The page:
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Outsider in the House Paperback – September 17, 1998

4.7 out of 5 stars 6 customer reviews

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Editorial Reviews

Amazon.com Review

Bernie Sanders of Vermont uses the story of his 1996 reelection campaign to paint the picture of what it's like to be the first Independent elected to the House of Representatives in 40 years and the only one ever elected to four consecutive terms. Outsider in the House provides a good look at such recent political skirmishes as the Gulf War, NAFTA, and health care reform. In his concluding chapter, Sanders puts forward explicit proposals for tackling such issues as bridging the gap between rich and poor (develop a truly progressive tax code, he says); campaign reform (establish automatic voter registration, end soft money, cap total election expenditures and provide free TV time for political ads); and balancing the budget (drastically cut defense and corporate welfare). --This text refers to an out of print or unavailable edition of this title.

From Library Journal

What's it like to be the odd-man out in Congress? Sanders, the first independent elected to the House in 40 years, sheds some light on running for and serving in the House. Mayor of Burlington, Vermont, from 1981 to 1989, Sanders won his first term in 1990, identifying himself as a progressive. Using his 1996 reelection campaign as the framework for the book, Sanders bounces around in time to present a very personal account of his political life. His thoughts on major political figures, such as Bill Clinton and Newt Gingrich, are often quite blunt, and at times he delivers some cheap shots at his Republican and Democratic colleagues. Sanders exposes the reader to his Socialist/Progressive positions on all kinds of issues, from bovine growth hormone to NAFTA. Sanders is a dedicated representative, but he should stick to writing legislation. Readers looking for a balanced treatment of Congressional politics might consult Ronald D. Elving's Conflict and Compromise (S. & S., 1995) and Steven Waldman's The Bill (LJ 2/1/95).?Thomas J. Baldino, Wilkes Univ., Wilkes-Barre, Pa.
Copyright 1997 Reed Business Information, Inc. --This text refers to an out of print or unavailable edition of this title.
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Product Details

  • Paperback: 244 pages
  • Publisher: Verso; New edition edition (September 17, 1998)
  • Language: English
  • ISBN-10: 1859841775
  • ISBN-13: 978-1859841778
  • Product Dimensions: 5.7 x 0.7 x 8.9 inches
  • Shipping Weight: 15.5 ounces
  • Average Customer Review: 4.7 out of 5 stars  See all reviews (6 customer reviews)
  • Amazon Best Sellers Rank: #545,505 in Books (See Top 100 in Books)

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Top Customer Reviews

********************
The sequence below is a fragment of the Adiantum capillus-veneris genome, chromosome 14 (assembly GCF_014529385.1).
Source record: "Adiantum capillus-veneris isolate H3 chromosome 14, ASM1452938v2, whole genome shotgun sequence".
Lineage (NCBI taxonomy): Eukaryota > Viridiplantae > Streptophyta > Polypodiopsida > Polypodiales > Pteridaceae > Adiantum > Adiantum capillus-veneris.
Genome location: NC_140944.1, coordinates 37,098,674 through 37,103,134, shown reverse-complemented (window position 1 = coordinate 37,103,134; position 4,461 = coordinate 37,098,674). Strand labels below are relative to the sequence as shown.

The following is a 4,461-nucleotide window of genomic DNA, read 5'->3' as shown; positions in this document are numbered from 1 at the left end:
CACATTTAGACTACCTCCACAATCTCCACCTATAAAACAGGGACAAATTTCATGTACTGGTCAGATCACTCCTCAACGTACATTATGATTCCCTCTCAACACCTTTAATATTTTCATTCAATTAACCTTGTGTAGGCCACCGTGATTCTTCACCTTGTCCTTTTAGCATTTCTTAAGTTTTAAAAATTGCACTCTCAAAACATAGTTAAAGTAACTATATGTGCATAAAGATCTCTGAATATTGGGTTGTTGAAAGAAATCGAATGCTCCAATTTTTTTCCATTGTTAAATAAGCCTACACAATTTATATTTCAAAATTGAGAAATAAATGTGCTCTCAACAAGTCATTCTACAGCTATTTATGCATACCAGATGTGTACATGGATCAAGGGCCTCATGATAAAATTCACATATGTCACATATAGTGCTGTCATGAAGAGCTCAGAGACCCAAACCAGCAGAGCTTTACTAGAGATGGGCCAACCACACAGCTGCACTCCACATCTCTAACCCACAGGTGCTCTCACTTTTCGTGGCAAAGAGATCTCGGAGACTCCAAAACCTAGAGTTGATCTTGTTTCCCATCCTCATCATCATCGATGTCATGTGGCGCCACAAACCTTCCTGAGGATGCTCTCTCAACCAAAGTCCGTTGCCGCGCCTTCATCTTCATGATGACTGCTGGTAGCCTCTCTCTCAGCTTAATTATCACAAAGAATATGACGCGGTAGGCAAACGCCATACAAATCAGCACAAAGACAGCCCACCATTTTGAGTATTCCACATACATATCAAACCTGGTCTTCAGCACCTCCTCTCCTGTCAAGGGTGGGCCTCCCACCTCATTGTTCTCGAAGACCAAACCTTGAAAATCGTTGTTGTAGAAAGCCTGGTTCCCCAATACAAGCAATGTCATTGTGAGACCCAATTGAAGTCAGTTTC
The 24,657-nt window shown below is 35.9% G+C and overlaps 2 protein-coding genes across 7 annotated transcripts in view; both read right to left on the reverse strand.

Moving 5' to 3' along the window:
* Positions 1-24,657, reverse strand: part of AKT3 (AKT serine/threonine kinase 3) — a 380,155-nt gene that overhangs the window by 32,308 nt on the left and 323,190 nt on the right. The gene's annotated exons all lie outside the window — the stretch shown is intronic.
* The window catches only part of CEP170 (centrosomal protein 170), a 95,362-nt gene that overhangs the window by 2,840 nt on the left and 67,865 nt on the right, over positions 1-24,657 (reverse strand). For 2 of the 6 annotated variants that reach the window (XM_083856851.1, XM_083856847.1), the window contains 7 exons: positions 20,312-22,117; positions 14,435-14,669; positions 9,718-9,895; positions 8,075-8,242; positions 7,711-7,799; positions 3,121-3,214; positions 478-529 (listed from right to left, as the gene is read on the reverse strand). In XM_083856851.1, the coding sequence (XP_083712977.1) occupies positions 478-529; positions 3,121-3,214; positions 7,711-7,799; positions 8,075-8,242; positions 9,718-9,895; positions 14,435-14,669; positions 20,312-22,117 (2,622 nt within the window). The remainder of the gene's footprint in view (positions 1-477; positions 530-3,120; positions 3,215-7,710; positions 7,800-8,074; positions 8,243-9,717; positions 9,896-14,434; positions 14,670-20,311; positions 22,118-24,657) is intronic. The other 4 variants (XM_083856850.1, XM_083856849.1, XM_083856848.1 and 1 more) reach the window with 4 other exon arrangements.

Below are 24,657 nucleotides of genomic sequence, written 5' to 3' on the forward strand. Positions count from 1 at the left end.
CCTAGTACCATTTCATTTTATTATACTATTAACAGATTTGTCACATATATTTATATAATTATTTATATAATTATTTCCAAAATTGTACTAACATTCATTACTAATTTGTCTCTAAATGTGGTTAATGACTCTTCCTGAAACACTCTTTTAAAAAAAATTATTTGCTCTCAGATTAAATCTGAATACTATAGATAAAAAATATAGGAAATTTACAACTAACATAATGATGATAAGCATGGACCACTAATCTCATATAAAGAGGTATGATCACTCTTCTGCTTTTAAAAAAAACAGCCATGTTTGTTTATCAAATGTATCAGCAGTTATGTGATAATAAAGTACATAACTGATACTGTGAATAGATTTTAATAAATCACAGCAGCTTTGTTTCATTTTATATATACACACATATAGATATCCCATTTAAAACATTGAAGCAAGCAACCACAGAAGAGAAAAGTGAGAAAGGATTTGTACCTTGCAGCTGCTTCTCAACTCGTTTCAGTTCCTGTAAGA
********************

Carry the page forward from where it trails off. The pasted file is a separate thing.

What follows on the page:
This is a heads up to others who want to read this book. I contacted the publisher and asked them if they would consider re-issuing this book and I received a reply that they plan to republish it, along with new material added. It is due out this December. Be patient. Copies will soon be readily available at reasonable prices, with updated content. Kudos to Verso Books!
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The other reader reviews give a good idea of what's in this Terrific book, but require further comment. One reviewer says Bernie declares his socialist approach to politics but doesn't tell readers what socialism means. While it's true there's no 'one-liner' definition, the whole book lays out what it means to be a socialist & what socialists do & stand for, & even how they can (maybe) get elected in the USA! I've never read a more clearly presented, generously thoughtful book of ANY political persuasion that tells as much about what (truly) democratic politicians should be doing, how they can get elected & then stay in office to get it done, how to communicate with constituents & generally make a positive difference in their country. Anyone who wants to get elected & work for All the People can learn how--& where--to try from this 1 book.
Beyond that, I've never read another book that makes so clear what politics should be all about, or how to recognize what a true representative of a large group of people should be doing, as well as how to make it possible even in 'America'.
If you read only 1 book on politics in your lifetime, this is the one; read with an open but critical mind & it will uplift you.
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Bernie Sanders chronicles his 1996 re-election campaign and his views on various political issues.
What sets this book apart from other books in the category is that Sanders is an elected Independent and he's from the unique state of Vermont.

Bernie Sanders addresses a number of battles from the Gingrich era.

Some of the general issues he addresses are:
>"Payoffs for layoffs" for Lockheed-Martin.
> The fight over minimum wage legislation.
> The identity of a host of "wedge issues" exploited by Republicans.
> Why the poor not voting empowers Republicans.
> Why NAFTA "was a sellout to corporate America."
> How the debate over health care is about economics and class politics.

On page 189 Bernie Sanders explains being an Independent in Congress:
"I am an independent because neither of the two major parties represents the interest of the middle class and working people of this country."

This is a well-written book from a rare Independent Congressman.
Another angle that makes this book of interest is that Sanders is a self-admitted "democratic socialist" so that political viewpoint is detailed.
I recommend this book for anyone desiring to read about Progressive politics.
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